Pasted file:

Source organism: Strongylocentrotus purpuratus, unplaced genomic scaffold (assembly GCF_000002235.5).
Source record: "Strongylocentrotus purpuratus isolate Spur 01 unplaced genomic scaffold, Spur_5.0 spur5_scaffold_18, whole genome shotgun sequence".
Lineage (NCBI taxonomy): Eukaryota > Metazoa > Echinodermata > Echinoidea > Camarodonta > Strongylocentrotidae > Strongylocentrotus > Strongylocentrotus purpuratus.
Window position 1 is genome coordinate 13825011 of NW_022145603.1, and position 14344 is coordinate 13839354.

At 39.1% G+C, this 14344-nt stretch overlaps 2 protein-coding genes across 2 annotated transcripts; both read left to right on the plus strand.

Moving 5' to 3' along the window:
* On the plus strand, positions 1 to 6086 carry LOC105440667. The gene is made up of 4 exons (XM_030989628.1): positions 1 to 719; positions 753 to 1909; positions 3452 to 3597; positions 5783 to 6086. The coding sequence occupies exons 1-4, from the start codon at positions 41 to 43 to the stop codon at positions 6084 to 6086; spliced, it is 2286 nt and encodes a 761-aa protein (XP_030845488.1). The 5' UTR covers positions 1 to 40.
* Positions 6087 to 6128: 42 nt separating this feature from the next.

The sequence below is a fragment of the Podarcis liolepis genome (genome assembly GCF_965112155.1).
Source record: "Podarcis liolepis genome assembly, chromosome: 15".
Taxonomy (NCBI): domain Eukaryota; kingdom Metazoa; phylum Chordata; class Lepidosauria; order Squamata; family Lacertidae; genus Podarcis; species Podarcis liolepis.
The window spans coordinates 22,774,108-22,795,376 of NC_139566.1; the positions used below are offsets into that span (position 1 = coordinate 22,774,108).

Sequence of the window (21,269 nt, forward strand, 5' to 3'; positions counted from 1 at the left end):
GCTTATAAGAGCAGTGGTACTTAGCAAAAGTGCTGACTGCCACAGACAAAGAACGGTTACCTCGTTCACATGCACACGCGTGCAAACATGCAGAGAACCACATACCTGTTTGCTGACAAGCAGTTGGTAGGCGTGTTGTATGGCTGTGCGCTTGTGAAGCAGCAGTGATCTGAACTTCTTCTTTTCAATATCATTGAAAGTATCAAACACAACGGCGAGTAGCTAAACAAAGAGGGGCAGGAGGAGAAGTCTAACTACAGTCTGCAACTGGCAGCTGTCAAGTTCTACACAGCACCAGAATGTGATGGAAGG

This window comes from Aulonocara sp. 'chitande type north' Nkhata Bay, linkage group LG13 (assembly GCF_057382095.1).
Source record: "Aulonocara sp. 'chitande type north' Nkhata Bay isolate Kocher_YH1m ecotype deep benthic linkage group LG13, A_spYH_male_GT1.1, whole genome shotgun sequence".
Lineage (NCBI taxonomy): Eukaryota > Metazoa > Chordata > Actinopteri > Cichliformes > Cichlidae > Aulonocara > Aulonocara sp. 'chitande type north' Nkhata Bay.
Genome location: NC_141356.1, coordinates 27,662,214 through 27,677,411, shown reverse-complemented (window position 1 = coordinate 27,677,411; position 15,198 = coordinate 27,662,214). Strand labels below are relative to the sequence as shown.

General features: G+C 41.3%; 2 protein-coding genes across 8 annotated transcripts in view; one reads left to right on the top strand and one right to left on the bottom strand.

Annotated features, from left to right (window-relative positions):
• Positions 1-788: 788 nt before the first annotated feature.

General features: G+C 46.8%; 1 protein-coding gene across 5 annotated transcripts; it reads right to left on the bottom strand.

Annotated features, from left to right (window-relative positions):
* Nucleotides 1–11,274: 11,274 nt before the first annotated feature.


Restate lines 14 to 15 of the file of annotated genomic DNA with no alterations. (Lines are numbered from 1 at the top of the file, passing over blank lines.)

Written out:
GCTTATAAGAGCAGTGGTACTTAGCAAAAGTGCTGACTGCCACAGACAAAGAACGGTTACCTCGTTCACATGCACACGCGTGCAAACATGCAGAGAACCACATACCTGTTTGCTGACAAGCAGTTGGTAGGCGTGTTGTATGGCTGTGCGCTTGTGAAGCAGCAGTGATCTGAACTTCTTCTTTTCAATATCATTGAAAGTATCAAACACAACGGCGAGTAGCTAAACAAAGAGGGGCAGGAGGAGAAGTCTAACTACAGTCTGCAACTGGCAGCTGTCAAGTTCTACACAGCACCAGAATGTGATGGAAGG

This window comes from Aulonocara sp. 'chitande type north' Nkhata Bay, linkage group LG13 (assembly GCF_057382095.1).